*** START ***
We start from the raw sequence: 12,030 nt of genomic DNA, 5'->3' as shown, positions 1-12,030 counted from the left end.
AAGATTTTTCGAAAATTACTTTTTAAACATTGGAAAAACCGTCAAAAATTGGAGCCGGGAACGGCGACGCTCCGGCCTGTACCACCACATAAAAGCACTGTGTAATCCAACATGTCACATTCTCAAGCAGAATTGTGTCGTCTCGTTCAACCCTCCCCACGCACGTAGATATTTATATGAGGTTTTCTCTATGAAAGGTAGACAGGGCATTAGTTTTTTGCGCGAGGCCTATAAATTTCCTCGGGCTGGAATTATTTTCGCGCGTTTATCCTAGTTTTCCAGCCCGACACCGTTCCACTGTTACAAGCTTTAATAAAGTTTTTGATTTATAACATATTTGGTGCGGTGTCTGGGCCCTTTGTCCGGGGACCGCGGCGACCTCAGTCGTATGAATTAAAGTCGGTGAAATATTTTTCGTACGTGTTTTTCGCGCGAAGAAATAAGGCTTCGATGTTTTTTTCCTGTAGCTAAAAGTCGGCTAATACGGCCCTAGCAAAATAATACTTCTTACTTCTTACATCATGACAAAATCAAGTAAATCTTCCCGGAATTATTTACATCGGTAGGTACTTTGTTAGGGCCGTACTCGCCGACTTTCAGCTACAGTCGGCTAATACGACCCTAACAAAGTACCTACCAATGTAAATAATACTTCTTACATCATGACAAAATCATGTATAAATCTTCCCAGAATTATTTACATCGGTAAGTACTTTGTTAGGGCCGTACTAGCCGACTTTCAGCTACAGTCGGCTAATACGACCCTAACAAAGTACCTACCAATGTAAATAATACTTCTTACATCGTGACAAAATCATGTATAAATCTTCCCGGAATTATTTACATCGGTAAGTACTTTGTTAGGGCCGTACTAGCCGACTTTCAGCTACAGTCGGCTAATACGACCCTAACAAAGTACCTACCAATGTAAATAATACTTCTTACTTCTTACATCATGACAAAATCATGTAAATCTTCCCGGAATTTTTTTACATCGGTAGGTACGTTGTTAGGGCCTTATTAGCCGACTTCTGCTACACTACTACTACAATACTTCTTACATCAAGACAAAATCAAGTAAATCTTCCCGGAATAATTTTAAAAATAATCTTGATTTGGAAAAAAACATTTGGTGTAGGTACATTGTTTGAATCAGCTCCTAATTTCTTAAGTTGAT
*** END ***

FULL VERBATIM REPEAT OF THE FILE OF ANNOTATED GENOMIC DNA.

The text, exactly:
We start from the raw sequence: 12,030 nt of genomic DNA, 5'->3' as shown, positions 1-12,030 counted from the left end.
AAGATTTTTCGAAAATTACTTTTTAAACATTGGAAAAACCGTCAAAAATTGGAGCCGGGAACGGCGACGCTCCGGCCTGTACCACCACATAAAAGCACTGTGTAATCCAACATGTCACATTCTCAAGCAGAATTGTGTCGTCTCGTTCAACCCTCCCCACGCACGTAGATATTTATATGAGGTTTTCTCTATGAAAGGTAGACAGGGCATTAGTTTTTTGCGCGAGGCCTATAAATTTCCTCGGGCTGGAATTATTTTCGCGCGTTTATCCTAGTTTTCCAGCCCGACACCGTTCCACTGTTACAAGCTTTAATAAAGTTTTTGATTTATAACATATTTGGTGCGGTGTCTGGGCCCTTTGTCCGGGGACCGCGGCGACCTCAGTCGTATGAATTAAAGTCGGTGAAATATTTTTCGTACGTGTTTTTCGCGCGAAGAAATAAGGCTTCGATGTTTTTTTCCTGTAGCTAAAAGTCGGCTAATACGGCCCTAGCAAAATAATACTTCTTACTTCTTACATCATGACAAAATCAAGTAAATCTTCCCGGAATTATTTACATCGGTAGGTACTTTGTTAGGGCCGTACTCGCCGACTTTCAGCTACAGTCGGCTAATACGACCCTAACAAAGTACCTACCAATGTAAATAATACTTCTTACATCATGACAAAATCATGTATAAATCTTCCCAGAATTATTTACATCGGTAAGTACTTTGTTAGGGCCGTACTAGCCGACTTTCAGCTACAGTCGGCTAATACGACCCTAACAAAGTACCTACCAATGTAAATAATACTTCTTACATCGTGACAAAATCATGTATAAATCTTCCCGGAATTATTTACATCGGTAAGTACTTTGTTAGGGCCGTACTAGCCGACTTTCAGCTACAGTCGGCTAATACGACCCTAACAAAGTACCTACCAATGTAAATAATACTTCTTACTTCTTACATCATGACAAAATCATGTAAATCTTCCCGGAATTTTTTTACATCGGTAGGTACGTTGTTAGGGCCTTATTAGCCGACTTCTGCTACACTACTACTACAATACTTCTTACATCAAGACAAAATCAAGTAAATCTTCCCGGAATAATTTTAAAAATAATCTTGATTTGGAAAAAAACATTTGGTGTAGGTACATTGTTTGAATCAGCTCCTAATTTCTTAAGTTGAT